Coles, Rebecca and Watkins, Francine and Swami, Viren and Jones, Susan and Woolf, Susan and Stanistreet, Debbi (2010) What men really want: a qualitative investigation of men's health needs from the Halton and St Helens Primary Care Trust men's health promotion project. British Journal of Health Psychology, 15 (4). pp. 921-939. ISSN 1359-107X
Full text not available from this repository.
Official URL: http://dx.doi.org/10.1348/135910710X494583
OBJECTIVE: Although a number of recent health promotion interventions targeted at men have recognized the plurality of masculinities and adopted multifaceted approaches, in the main there continues to be a reliance on stereotypes of gendered behaviour that focus on hegemonic masculinities and a 'one-size-fits-all' approach to health care. The present study sought to overcome this limitation. DESIGN: The present study used a qualitative design, in which data were analysed using framework analysis. METHOD: A total of 82 middle-aged and older men, in a socially deprived area of Britain, took part in focus groups about health promotion. RESULTS: Analysis of focus group transcripts revealed four key themes: (1) that the 'doing' of gender in relation to health must be seen as contingent and in constant flux; (2) that, despite stereotypes of typical behaviour, men were keen to engage with health care services; (3) that men felt there were a number of barriers to help seeking, but generally welcomed the opportunity to discuss their health care needs, and; (4) that they were keen to see the above themes translated into directed advertising and health information for men. CONCLUSION: These results have practical implications for the way in which health promotion interventions target men, which we discuss in conclusion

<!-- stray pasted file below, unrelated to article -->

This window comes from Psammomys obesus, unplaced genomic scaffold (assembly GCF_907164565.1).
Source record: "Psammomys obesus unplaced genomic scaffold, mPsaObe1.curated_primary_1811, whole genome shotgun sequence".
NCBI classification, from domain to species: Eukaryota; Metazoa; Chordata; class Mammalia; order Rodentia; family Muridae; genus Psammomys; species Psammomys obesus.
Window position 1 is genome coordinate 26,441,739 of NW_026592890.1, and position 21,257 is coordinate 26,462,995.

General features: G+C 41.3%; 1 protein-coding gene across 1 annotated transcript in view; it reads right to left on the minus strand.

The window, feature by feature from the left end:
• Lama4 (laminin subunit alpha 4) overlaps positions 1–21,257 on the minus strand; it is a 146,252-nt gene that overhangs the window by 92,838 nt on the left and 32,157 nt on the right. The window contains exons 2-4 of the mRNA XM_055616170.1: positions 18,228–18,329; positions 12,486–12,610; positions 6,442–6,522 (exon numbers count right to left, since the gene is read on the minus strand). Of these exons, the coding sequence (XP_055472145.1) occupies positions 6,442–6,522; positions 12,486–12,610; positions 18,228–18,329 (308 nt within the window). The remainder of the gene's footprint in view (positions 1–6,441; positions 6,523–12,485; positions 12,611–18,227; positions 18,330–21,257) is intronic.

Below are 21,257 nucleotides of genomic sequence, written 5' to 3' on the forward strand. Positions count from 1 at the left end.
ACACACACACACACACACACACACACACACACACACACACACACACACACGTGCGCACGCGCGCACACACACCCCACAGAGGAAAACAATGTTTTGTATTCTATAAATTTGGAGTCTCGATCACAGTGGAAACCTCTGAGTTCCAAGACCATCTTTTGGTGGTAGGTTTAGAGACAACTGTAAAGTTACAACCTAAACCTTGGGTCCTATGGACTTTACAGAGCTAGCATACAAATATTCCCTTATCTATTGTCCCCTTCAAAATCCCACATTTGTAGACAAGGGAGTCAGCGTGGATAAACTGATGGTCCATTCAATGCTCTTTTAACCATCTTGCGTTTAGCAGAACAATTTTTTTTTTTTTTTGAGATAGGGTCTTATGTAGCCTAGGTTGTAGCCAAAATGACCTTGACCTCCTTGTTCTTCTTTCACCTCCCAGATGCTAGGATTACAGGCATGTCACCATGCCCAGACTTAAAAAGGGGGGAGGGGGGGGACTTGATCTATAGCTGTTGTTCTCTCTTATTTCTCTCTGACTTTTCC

|Research Community:||University of Westminster > Social Sciences, Humanities and Languages, School of|
|Deposited On:||20 Jul 2010 16:15|
|Last Modified:||16 Dec 2010 14:52|
Repository Staff Only: item control page